The fourth round presented a difficult decision. I had not planned to take pitching early, yet I had seen all the top starters fly off the board. I was also mindful of the fact that "closer" has even less job security than "NFL placekicker".
A really good closer, in addition to providing you help in the Saves category can, essentially, turn an average starting pitcher into a Cy Young candidate. By that I mean that in addition to saves a really good closer will give you a ton of Ks, an ERA around 2.00 or less, and a Whip of 1.00 or less, as well as a handful of wins. Add those numbers to an average starter, and his resulting numbers are outstanding. By contrast, some closers will not only fail to help you in ERA and Whip, but can actually hurt you there. And, they can lose their jobs in the process.
In my opinion, the closer who provides the best projected stats and job security is Craig Kimbrel. He is the only closer I would consider taking early in a draft (with the possible exception of Aroldis the Red). Plus, given the fact that so many starters had already been taken, I figured that I had to get Kimbrel right then if I expected to roster him at all. So, welcome Craig Kimbrel. Of course, the next owner in line took Chapman. He told me he would have taken Kimbrel had I not done so.
The next four rounds were used to fill out my infield and add a couple of outfielders. Some players I believed were being undervalued, and should have strong years in 2013 are Shane Victorino, Martin Prado, Erik Aybar and Melky Cabrera. Melky may have been a reach, but I think there's a good chance he'll have a big year, unless he was nothing more than a product of PEDs.
I took my first starting pitcher in Round 9, and the honor went to Ian Kennedy. He was the 30th starting pitcher taken, and a bit of a bargain as the 127th player overall.
The rest of the draft consisted of picking the best offensive players available. I tried picking as many pitchers with high upside as possible. Among the hitters I was very happy to roster were Chris Davis in Round 10 and Dexter Fowler in Round 13. Happily, each of them has gotten off to a hot start. They will undoubtedly slow down some, but I think they are both guys who will exceed expectations and deliver big in 2013.
My other hitters were Yonder Alonso, Aaron Hicks, Hiroyuki Nakajima, Carlos Ruiz, Alex Avila and Rajai Davis. Nakajima appears to be a miss, but I think the Athletics would like to get him back up and playing ASAP in order to justify their investment in him.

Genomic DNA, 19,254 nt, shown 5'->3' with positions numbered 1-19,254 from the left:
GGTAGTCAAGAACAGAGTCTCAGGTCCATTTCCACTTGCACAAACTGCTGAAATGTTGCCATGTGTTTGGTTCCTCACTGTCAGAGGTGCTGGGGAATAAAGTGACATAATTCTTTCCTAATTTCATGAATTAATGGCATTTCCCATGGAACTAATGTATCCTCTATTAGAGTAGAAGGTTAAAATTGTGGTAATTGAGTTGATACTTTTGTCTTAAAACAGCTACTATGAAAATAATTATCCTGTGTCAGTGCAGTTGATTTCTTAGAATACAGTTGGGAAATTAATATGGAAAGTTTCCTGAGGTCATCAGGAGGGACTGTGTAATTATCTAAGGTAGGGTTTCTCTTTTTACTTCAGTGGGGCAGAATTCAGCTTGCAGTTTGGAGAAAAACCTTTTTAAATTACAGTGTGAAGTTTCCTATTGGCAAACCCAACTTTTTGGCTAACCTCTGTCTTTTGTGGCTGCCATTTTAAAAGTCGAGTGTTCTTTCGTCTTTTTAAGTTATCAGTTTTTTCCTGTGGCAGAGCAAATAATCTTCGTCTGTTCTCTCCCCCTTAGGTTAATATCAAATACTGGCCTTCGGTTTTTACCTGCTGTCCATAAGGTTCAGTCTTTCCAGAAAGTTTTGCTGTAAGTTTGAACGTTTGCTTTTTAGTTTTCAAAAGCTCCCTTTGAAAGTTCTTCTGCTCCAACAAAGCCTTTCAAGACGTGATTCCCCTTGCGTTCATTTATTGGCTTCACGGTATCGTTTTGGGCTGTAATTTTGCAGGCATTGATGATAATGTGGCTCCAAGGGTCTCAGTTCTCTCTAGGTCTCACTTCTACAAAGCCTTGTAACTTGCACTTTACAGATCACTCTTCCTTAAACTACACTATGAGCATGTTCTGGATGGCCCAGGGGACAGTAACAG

I chose relievers Casey Janssen, Ryan Cook and David Hernandez to join Kimbrel in my bullpen. I think Janssen is being undervalued this year, mostly by people who think Santos will claim the job. Janssen has the stuff to close. As for Cook and Hernandez, they should put up stellar qualitative stats, and could work themselves into position to garner a few saves.
The starters I picked (including my four reserve round picks) were selected primarily on the basis of upside potential. They were as follows:
Kyle Lohse (signed the morning of our draft),
Wade Davis, and
I think each of these guys have the potential to turn in solid seasons. Davis and Myers have looked pretty bad so far, but fantasy baseball is a marathon, not a sprint. And while they won't put me on top of any of the pitching categories, I'm counting on my offense to make up the difference or at least give me someone to trade for another starting pitcher. In the meanwhile, I will be diligently working the waiver wire. Already, I have placed Nakajima on the DL and purchased Maicer Izturis as a free agent. I also added some outfield depth with Chris Heisey, dropping David Hernandez in the process. With some luck and good health, this lineup should produce 1100 runs, 250 homers, 1000 ribbies, 200 stolen bases, all with a .282 average. On the pitching side, I'm projecting 85-90 wins, 85-90 saves, and around 1150 Ks. ERA and Whip may be an issue. Right now I'm thinking 3.65 and 1.23, which won't place very well in this league.
So there it is...the Advanced Fantasy Baseball entry in the Blog Wars league. I'll be posting progress reports from time to time. In the meantime, any comments, critiques, or suggestions will be appreciated.
Thanks, and have fun!